A new page: In the garden – flowers, vegetables and quotes

Good morning!

At Nordic Lights & Mediterranean Landscapes we just opened a new page dedicated to our works in progress in the garden.

We love spending our spare time being in contact with nature, wondering at its beauty and magnificence as seasons change throughout the year.

While gardening, we will take pictures of the progress in the garden, by choosing and adding quotes from time to time, which will seem to be more suitable to the season or the circumstances.

Would you like to join us?
Welcome and enjoy the trip!

Shall we make a zucchini tart?

Hello! On this second week of June we are going to bake a tasteful zucchini tart, which perhaps would turn to be a delightful appetizer for our Summer “al fresco” dinners in the verandah with family and friends or a fantastic snack for the children. Let’s do it!

As for the ingredients to make the tart, we need: 250 gr all purpose flour, 100 gr hot water, 100 gr extra virgin olive oil, a coffee spoon of sea salt, a coffee spoon of baking powder.

Let’s mix and work the ingredients all together, until we have a homogeneous mixture, which we leave to rest just for the time we will slice and steam (for about 10 minutes, or less) a couple of fresh zucchini.

Once zucchini are lightly soften but still “al dente”, let’s season them in a dish with an emulsion based on extra virgin olive oil, few drops of apple cider vinegar, hints of garlic, black pepper powder, citrus thyme and mentha leaves.

Back to the tart mixture. Make a disk of it. Help yourself with greaseproof paper and a rolling pin. Place the disk in a baking tray and make a layer with zucchini.

Add sweet rings of red onion (I used Tropea onion) and bake the tart for 45 minutes in the oven (200°C).

About 10 minutes before the tart is done, let’s add some cheese. I had some smoked caciocavallo cheese on top, which tastes very good with the sweetness of the onion and the zucchini.

Serve the crisp tart warm or cold. Any way it is a delightful dish for the Summer season.

A variation for the filling of the tart might be this gorgeous velouté sauce prepared with 200 gr robiola cheese, 100 gr spinach leaves, 4 small zucchini, a scallion, 800 ml broth, extra virgin olive oil, sea salt and pepper.

Chop scallion and stew it in extra virgin olive oil. Add chopped zucchini, spinach, broth. Cook zucchini until they will be soft. Work all ingredients and the robiola cheese in a food mixer and make a velvet cream. Use the cream as the filling of the tart and .. bon appétit! 

Taraxacum potato gnocchi on a velvet Taleggio cheese cream

   Hello and welcome to a new Autumn week-end, which will bring a new good recipe to try for those of you, who love cooking! The morning crisp November air is an inviting call for a relaxing walk through narrow paths in the countryside, where, perhaps, it is possible to find out and picking wild (safe) vegetables, mostly known as excellent ingredients for a tasteful kitchen. So, taking inspiration from a simple, seasonal soup, made with taraxacum, which is pretty popular in Apulia, in Southern Italy, and that my Mom keeps on preparing quite often at this time of the year, on this Sunday, we are going to make taraxacum potato gnocchi on a velvet Taleggio cream. In my opinion, this delicious dish seems to be an ideal junction  among genuine ingredients, which, coming from different places from North to South, have both benefit healthy qualities and peculiar tastes that can be clearly perceived from gourmets.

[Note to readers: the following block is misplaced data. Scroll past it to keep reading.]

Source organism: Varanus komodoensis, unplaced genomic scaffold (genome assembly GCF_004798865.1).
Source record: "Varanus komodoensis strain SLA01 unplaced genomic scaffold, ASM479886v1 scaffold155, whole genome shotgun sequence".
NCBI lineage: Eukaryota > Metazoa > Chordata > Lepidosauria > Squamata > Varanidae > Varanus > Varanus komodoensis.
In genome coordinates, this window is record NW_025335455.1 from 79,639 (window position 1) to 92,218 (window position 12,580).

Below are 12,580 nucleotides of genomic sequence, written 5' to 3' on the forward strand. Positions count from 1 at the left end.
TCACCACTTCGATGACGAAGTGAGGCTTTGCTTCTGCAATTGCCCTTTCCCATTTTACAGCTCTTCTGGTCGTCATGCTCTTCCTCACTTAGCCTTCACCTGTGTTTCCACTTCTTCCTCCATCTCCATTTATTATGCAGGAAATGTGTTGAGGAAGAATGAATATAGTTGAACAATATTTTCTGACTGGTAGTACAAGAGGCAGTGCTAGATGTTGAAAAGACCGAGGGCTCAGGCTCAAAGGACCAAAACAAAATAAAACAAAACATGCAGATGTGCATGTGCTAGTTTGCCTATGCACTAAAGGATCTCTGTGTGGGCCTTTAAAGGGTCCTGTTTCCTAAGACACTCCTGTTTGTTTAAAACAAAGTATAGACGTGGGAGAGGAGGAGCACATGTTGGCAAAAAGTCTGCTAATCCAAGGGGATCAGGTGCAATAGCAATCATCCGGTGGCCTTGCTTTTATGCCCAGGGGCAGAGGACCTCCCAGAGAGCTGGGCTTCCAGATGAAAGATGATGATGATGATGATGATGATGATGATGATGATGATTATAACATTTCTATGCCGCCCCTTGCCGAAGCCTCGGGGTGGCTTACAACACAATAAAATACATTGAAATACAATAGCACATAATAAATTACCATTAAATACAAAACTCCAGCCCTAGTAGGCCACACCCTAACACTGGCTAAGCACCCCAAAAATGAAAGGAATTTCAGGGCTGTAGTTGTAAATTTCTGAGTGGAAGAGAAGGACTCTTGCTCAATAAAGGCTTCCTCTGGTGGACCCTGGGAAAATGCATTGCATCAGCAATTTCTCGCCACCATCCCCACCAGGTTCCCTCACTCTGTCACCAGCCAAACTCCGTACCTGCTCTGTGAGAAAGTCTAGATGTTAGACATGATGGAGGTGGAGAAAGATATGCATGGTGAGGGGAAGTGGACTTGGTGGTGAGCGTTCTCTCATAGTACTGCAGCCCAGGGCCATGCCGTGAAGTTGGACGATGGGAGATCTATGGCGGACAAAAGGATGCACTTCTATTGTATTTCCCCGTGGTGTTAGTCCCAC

We will start 1.steaming potatoes and then replacing them in the fridge for a night. (At this proper, I would like to add that I found some good local potatoes at the food market, which still had the earth on the thin peel and looked compact inside in the middle, ideal for preparing gnocchi). The next day, before lunch time, we will keep on preparing the dish, by 2.mashing the potatoes and 3.boiling the taraxacum for few minutes. Then, after 4.straining the vegetable, we will keep on 5.cooking it in a pan with some extra-virgin olive oil, an idea of garlic, little chopped onion, salt and pepper, few fresh tomatoes, a sprinkle of goat cheese. Since we will 7.add the minced taraxacum to the mashed potatoes and 8.work both the ingredients together for making a mixture, it is highly recommended to 6.’dry’ the taraxacum from the juice during the cooking process, in order to have a solid mixture. The proportion of ingredients I used and I may suggest for potatoes and taraxacum mixture is about 200/250gr potatoes : 100/150gr cooked taraxacum. Of course, it depends on the type of potatoes used, the cooking process of the taraxacum and the number of guests at your table. As for the mixture, I added an egg and some organic durum wheat flour (not too much, since I prefer to feel the potato taste rather then the flour’s that has the task to bind the main ingredients) during the working process. Once the 9.mixture looks compact, we will 10.make a long thin cylinder and then 11.cut it in small gnocchi. For 12.preparing a smooth taleggio cream, it is necessary to melt a couple of generous pieces of Taleggio cheese, a knob of butter into some crème fraîche and to add a sprinkle pepper in it. Then, we will 3.pour the gnocchi in boiling salted water and wait for a couple of minutes until they will come out on the surface of the water. In the end, 14.strain accurately and serve them on a dish with some velvet Taleggio cream and parsley. 

I hope you will enjoy the recipe some time and wish everybody a good new week!